Hence, everyone wants a pre-Norlin Les Paul (analogous to the pre-CBS Strat).
     
  16. idlewild south

    idlewild south V.I.P. Member V.I.P. Member

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    You need to play a few gems;then you'll know.:wave:
     
  17. TomGuitar

    TomGuitar Member

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    Frankie, we do pretty much agree. One of the reasons I said "less inflammatory" is exactly what you have noticed. There are plenty of folks to whom including your LP under the "vintage" umbrella would be fightin' words. :shock:
     
  18. Rock Johnson

    Rock Johnson Senior Member

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    When talking about 'old' guitars, put it in perspective. Kids graduating high school this year were born in 1989 or 1990. Many of them don't remember Bill Clinton as President. Nirvana's always been 'old' music. A guitar from the late 70s or early 80s is the same age, relative to them, as a guitar from the late 60s was for me.

    The kids will determine what the vintage market is in ten, twenty years. Unless Dirk Zeff unloads all his bursts at one time and the Japanese unload theres, the burst era gibbies and pre-cbs Fenders will *always* be out of reach for the kids. They'll be buying the snot outta PRS, Gibson CAH, American Fenders and LOTS of ESP's - cuz that's what THEIR heroes played.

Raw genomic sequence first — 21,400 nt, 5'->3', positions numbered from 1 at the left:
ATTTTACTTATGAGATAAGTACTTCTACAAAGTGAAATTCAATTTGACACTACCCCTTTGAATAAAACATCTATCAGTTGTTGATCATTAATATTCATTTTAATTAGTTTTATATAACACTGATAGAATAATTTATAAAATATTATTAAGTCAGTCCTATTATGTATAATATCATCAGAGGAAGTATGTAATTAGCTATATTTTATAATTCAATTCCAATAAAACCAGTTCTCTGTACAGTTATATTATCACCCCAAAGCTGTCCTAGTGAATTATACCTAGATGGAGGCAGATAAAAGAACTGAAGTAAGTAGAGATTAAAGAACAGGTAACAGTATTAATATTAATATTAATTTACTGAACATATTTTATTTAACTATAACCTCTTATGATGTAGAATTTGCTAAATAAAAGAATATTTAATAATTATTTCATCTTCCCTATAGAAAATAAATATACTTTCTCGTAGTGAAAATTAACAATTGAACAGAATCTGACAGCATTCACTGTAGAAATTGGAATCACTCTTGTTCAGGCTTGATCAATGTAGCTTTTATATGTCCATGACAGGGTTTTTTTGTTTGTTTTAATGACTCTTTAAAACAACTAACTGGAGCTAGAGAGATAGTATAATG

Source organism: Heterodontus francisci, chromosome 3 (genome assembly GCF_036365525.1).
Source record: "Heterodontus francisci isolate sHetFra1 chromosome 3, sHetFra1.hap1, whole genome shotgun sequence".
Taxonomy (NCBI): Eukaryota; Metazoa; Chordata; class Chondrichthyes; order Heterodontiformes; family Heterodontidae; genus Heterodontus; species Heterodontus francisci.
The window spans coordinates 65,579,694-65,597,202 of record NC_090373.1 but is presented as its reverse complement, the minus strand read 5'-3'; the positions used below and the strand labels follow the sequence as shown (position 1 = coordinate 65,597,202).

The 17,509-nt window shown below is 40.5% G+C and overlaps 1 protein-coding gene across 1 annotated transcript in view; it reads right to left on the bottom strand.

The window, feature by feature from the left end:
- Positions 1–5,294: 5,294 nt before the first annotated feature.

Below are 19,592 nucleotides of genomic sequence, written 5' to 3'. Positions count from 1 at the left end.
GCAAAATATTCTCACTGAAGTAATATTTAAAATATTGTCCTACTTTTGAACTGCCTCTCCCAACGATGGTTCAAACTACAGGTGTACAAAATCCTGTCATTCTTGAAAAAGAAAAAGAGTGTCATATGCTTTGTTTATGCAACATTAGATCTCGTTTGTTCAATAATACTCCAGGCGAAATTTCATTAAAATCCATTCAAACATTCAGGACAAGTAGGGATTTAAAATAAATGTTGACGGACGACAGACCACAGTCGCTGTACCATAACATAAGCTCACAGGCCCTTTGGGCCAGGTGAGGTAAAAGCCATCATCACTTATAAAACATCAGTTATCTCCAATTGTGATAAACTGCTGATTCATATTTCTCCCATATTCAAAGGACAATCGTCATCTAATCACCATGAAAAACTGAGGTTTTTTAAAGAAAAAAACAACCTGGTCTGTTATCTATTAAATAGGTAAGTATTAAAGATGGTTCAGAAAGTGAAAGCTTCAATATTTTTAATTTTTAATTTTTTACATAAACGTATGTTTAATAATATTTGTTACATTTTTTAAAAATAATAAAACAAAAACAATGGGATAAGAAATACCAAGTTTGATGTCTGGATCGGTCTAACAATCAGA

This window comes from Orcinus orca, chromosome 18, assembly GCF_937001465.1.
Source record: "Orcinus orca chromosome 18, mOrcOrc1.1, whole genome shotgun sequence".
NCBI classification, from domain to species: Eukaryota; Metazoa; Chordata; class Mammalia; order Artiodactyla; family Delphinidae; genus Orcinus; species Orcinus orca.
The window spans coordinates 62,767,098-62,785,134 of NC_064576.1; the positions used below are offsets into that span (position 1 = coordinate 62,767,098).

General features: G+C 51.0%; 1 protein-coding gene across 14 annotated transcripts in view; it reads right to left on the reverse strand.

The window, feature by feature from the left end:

19. 95jplp

    95jplp Member

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    Defining the term "vintage" reminds me of what Justice Thurgood Marshall said about pornography - "I can't define it, but I know it when I see it". I also think that the term is overused. Old doesn't equate to vintage. I think a guitar is vintage if it meets the following criteria:
    1. Age (25+ years)
    2. Historically significant (impact on music)
    3. Appreciates in value (greater than rate of inflation)
    4. Refinishing it would be considered a crime
     
  20. TomGuitar

    TomGuitar Member

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    I agree with your sentiment 95jplp, but you have the source wrong.

    It was not Justice Marshall but Justice Potter Stewart in JACOBELLIS v. OHIO, 378 U.S. 184 (1964), who wrote, referring to pornography..."I shall not today attempt further to define the kinds of material I understand to be embraced within that shorthand description; and perhaps I could never succeed in intelligibly doing so. But I know it when I see it..."

    This has been paraphrased over the years to be the quote you cite. But it should be attributed to Mr. Stewart.